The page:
Until recently, a variety of technical challenges have made it difficult to undertake really reliable geometrical analyses of medieval church design. Collecting precise measurements of the buildings in question has been labor intensive even in the best of circumstances, and errors can readily creep into the reconstruction of plans and elevations based on those measurements. Human error can also affect the way that trial lines are drawn on the resulting documents, and the limited precision of traditional drawing media has stymied attempts to test geometrical hypotheses with real rigor.
To get around these problems, I have spent the past decade using a Computer-Aided-Design (CAD) system to analyze original medieval architectural drawings. These documents can be measured far more readily than the buildings themselves, and their study can offer a remarkably intimate perspective on the working methods of the draftsmen who produced them, as I demonstrate at length in my 2011 book “The Geometry of Creation.” However, while hundreds of original medieval design drawings survive, almost all of them come from the German late Gothic world. Comparable drawings were almost certainly used already in the twelfth century, when the Gothic style first emerged in France, but none of these has been preserved. Geometrical analysis of early Gothic architecture must thus depend on careful measurement of the buildings themselves. The development of photogrammetric and laser-based survey techniques, fortunately, has begun to revolutionize the collection of such data.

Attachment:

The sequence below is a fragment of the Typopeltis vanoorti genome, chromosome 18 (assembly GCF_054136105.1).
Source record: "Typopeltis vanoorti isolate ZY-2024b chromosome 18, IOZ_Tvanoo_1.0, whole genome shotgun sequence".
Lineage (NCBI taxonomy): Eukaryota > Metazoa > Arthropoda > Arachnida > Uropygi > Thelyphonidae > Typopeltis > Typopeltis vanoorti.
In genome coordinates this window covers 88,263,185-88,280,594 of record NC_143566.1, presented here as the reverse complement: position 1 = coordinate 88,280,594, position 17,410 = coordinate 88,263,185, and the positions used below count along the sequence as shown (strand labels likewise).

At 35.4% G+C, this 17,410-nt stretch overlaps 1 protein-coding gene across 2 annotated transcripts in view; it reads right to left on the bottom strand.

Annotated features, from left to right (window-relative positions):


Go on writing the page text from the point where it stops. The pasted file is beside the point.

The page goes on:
The present short study of Notre-Dame in Paris shows how CAD can fruitfully be used to study the amazingly precise data gleaned from laser surveys of Gothic buildings. I am grateful to Professor Andrew Tallon of Vassar College, who has emerged as a leader in the field, for kindly allowing me to use his survey results as the basis for my investigation. His survey methods, and my techniques of CAD-based geometrical study, are sketched in our respective contributions to the issue of “Architectural Histories” that emerged from the 2011 Leiden conference on architectural proportion.
One of the great advantages of computer-based laser surveying technology is that it allows the construction of a genuinely three-dimensional model of the building in question, since the computer describes the building as a cloud of points with precisely measured locations in space. Gothic builders, however, conceived their buildings using simple two-dimensional drawings, usually starting by developing the ground plan. In analyzing the design of Notre-Dame, therefore, it is convenient to begin by studying only the subset of points measured near ground level.